The Limitations of Anterior Knee Displacement during Different Barbell Squat Techniques: A Comprehensive Review

J Clin Med. 2023 Apr 19;12(8):2955. doi: 10.3390/jcm12082955.


Based on seminal research from the 1970s and 1980s, the myth that the knees should only move as far anterior during the barbell squat until they vertically align with the tips of the feet in the sagittal plane still exists today. However, the role of both the hip joint and the lumbar spine, which are exposed to high peak torques during this deliberate restriction in range of motion, has remained largely unnoticed in the traditional literature. More recent anthropometric and biomechanical studies have found disparate results regarding anterior knee displacement during barbell squatting. For a large number of athletes, it may be favorable or even necessary to allow a certain degree of anterior knee displacement in order to achieve optimal training outcomes and minimize the biomechanical stress imparted on the lumbar spine and hip. Overall, restricting this natural movement is likely not an effective strategy for healthy trained individuals. With the exception of knee rehabilitation patients, the contemporary literature suggests it should not be practiced on a general basis.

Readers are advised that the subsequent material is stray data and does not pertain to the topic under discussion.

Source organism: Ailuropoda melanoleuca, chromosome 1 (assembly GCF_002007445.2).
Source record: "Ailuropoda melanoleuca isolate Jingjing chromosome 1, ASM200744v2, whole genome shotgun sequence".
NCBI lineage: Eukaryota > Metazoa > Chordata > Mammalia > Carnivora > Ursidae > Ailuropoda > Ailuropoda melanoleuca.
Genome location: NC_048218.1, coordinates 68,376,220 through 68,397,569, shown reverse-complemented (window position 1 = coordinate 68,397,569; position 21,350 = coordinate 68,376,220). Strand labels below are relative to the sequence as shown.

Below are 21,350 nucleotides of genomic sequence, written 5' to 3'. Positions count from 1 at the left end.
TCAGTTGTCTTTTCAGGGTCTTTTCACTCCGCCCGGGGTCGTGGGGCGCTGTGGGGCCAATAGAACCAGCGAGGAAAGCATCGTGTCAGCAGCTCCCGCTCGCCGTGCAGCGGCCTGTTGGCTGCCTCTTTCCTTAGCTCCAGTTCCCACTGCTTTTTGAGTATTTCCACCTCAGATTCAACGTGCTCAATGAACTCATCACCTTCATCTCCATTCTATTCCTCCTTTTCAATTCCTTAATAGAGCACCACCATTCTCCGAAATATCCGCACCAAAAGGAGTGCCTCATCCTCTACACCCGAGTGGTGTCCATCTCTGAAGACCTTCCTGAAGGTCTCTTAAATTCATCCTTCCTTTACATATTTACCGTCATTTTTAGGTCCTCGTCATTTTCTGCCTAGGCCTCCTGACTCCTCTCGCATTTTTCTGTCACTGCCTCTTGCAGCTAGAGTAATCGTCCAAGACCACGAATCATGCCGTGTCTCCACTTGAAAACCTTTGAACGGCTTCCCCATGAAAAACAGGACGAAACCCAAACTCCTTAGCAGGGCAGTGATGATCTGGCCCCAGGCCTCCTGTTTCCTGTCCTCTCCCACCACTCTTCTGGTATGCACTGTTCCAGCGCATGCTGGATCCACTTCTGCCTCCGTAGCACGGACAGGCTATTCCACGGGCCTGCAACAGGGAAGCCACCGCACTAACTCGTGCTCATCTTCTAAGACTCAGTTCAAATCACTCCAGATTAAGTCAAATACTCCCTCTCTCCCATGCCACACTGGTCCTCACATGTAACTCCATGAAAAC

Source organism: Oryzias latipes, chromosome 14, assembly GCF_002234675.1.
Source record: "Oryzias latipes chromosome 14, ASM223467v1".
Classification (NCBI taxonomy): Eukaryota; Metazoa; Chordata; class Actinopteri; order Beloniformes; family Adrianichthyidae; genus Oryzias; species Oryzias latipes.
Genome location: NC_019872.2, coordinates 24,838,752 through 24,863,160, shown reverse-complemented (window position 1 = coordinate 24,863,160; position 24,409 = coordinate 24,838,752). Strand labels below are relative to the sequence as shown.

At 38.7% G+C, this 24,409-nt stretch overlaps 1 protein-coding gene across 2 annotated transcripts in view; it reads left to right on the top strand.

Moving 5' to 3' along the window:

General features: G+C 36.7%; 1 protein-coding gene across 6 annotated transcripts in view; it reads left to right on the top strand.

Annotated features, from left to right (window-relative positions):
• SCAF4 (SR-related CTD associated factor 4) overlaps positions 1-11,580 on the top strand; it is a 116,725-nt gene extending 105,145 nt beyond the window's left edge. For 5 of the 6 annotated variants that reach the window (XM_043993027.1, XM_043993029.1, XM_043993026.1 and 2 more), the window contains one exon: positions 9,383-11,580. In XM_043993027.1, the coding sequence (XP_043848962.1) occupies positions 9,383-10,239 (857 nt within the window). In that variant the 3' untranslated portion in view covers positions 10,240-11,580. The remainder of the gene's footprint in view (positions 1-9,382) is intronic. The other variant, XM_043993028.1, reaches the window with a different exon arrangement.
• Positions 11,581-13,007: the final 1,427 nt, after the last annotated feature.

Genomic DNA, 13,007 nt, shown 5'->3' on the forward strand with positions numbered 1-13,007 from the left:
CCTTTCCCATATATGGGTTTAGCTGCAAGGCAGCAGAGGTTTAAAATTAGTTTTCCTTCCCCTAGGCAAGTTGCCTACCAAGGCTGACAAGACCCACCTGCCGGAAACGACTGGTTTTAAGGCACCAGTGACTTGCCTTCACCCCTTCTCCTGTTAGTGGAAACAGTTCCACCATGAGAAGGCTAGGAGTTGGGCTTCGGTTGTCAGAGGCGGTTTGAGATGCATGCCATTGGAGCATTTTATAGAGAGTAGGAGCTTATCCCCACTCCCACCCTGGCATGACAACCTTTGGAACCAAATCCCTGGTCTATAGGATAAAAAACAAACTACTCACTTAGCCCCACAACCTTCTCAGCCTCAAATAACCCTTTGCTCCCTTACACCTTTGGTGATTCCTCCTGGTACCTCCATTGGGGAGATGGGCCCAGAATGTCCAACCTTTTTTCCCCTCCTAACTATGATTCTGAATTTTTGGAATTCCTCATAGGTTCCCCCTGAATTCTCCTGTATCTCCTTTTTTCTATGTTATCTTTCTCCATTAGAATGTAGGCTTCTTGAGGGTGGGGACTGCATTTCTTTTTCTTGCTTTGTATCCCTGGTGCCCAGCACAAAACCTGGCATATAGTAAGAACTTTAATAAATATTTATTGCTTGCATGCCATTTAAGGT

Keywords: anterior knee translation; back squat; knee rehabilitation; restricted squat; unrestricted squat.

Publication types

  • Review

Grants and funding

This research received no external funding.